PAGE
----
ITIA-CNR

Strategy

ITIA aims at expanding and promoting research activities in the manufacturing sector and at acting as a hub for the industrial world. Such objectives are pursued through a strategy which is based on the method of organizing research topics around the idea of factory, thus allowing to pervasively and homogeneously address all the relevant implied aspects. In the ITIA strategy, the factory is considered as a comprehensive set of enabling technologies, processes and products dynamically evolving in time in order to match many market needs and new production patterns. The use of a structured representation of the factory enables an integrated definition of the institute research areas and the proposal of structured scientific and technological solutions. The accomplishment of these solutions - involving the production systems, the technologies and the products across the entire factory lifecycle - relies upon pilot solutions of factories. Within the organization of research subjects it is particularly important to define the main areas of strategic competences which can contribute to the scientific and technological growth of the manufacturing sector, thus drawing the world of research closer to industrial needs.

In order to identify these areas of competences, ITIA has associated the following set of essential characteristics to the idea of factory. A factory should therefore be:

  • Intelligent and adaptive. On the basis of the data collected from the field, the intelligent factory will be able to interpret information and autonomously implement adaptive and repairing strategies by modifying its performance, operational patterns and behavior, with regards to different product typology and dimensions (from meso- to micro-scale).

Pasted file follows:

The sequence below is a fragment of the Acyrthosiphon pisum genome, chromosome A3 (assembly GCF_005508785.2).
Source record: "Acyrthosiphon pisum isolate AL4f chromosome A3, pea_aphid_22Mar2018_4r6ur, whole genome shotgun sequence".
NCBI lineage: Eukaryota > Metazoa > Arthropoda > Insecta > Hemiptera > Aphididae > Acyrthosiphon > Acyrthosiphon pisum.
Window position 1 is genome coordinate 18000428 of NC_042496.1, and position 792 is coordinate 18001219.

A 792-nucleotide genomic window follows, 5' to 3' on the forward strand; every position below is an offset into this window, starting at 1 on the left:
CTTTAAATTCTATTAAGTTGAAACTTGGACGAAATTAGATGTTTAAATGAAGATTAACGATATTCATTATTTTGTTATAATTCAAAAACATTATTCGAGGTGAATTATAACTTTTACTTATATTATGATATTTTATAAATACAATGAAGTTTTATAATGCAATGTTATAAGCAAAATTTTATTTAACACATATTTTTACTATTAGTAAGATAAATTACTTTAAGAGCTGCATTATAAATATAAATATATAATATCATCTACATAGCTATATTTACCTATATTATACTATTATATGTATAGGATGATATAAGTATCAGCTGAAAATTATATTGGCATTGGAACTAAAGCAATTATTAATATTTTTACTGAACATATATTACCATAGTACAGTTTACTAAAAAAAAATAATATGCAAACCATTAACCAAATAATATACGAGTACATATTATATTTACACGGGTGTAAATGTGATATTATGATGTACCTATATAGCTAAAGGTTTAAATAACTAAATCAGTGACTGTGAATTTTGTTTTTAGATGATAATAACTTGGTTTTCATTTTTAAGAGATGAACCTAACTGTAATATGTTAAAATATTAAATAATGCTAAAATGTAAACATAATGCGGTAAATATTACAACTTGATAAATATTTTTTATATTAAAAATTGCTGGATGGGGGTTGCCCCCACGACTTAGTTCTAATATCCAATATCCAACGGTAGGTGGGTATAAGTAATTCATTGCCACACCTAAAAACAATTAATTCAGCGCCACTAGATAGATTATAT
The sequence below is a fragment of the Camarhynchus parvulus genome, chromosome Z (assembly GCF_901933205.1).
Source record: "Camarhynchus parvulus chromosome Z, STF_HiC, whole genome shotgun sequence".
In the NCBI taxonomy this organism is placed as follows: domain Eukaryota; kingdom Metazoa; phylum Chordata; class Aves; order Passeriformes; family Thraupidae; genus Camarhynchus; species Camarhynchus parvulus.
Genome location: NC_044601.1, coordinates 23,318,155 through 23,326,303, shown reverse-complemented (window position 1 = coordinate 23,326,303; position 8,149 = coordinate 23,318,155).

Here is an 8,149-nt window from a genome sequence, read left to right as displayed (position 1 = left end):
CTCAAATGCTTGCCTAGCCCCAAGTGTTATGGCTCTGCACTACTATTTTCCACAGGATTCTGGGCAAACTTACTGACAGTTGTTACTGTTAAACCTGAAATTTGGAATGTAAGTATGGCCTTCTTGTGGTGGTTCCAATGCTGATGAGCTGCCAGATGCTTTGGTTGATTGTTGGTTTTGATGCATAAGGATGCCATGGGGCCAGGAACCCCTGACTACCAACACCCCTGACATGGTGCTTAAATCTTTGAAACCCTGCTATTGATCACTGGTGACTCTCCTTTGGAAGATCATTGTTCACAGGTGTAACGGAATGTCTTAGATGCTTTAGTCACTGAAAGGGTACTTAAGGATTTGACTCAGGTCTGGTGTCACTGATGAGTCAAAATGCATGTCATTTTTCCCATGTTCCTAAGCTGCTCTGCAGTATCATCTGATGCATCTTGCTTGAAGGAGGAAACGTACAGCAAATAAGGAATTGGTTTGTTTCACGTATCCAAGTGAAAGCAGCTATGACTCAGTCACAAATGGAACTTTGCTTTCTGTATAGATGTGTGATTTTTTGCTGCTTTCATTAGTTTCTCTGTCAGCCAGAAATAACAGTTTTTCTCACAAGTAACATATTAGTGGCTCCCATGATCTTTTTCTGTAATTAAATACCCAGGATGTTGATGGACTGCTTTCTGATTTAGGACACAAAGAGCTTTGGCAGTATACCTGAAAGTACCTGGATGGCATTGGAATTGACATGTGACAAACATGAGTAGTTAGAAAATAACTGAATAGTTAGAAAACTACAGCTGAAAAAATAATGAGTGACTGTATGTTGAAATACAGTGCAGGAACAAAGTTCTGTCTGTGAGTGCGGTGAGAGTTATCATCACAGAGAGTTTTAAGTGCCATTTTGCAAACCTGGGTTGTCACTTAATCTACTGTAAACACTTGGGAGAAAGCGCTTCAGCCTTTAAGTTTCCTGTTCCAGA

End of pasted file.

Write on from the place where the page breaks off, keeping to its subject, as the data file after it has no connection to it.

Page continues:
• Evolutionary in terms of both products and processes.The need for addressing rapidly evolving manufacturing and re/de-manufacturing demand and technologies will require the factory to be able to react to changes by modifying at the same time products and processes, thus modifying itself in an efficient and economically competitive way thanks to a series of hardware and software "enablers".
  • Sustainable during its lifecycle. The factory will be able to be sustainable across its lifecycle, by fully complying with energy consumption and emission commitments at all levels, and also from the economic and social perspective. Besides production processes, the factory will also be able to implement re/de-manufacturing processes in a synergic way, thus ensuring a reduction in the overall raw material and energy consumption together with a decrease in the emissions.
  • Built around people. Innovative factories will be strongly oriented towards the involvement of people (e.g. users,operators, stakeholders), who will be able to carry out complex high-added-value activities, by relying on advanced solutions of tools and devices. As a result, people and machines will have to cooperate in a synergic way, sharing activities safely and efficiently.

Built around people

The specific organization of competence areas and of the related research subjects is therefore based on a factory architecture that is structured according to two main dimensions. The first one refers to logic and physical levels composing the architecture itself from processing levels to control, up to logistic and production strategy ones. The second dimension concerns the analysis of the factory along its lifecycle, from the conception, design and physical development phases to its management and decommissioning. This allows to carryout solutions consisting in new-generation factories that have to be efficient over time, in order to be able to operate in complex and dynamic production contexts.
On the basis of the considered factory characteristics and the research areas, the main topics and the enabling technologies that are involved in the strategic architecture are highlighted here below.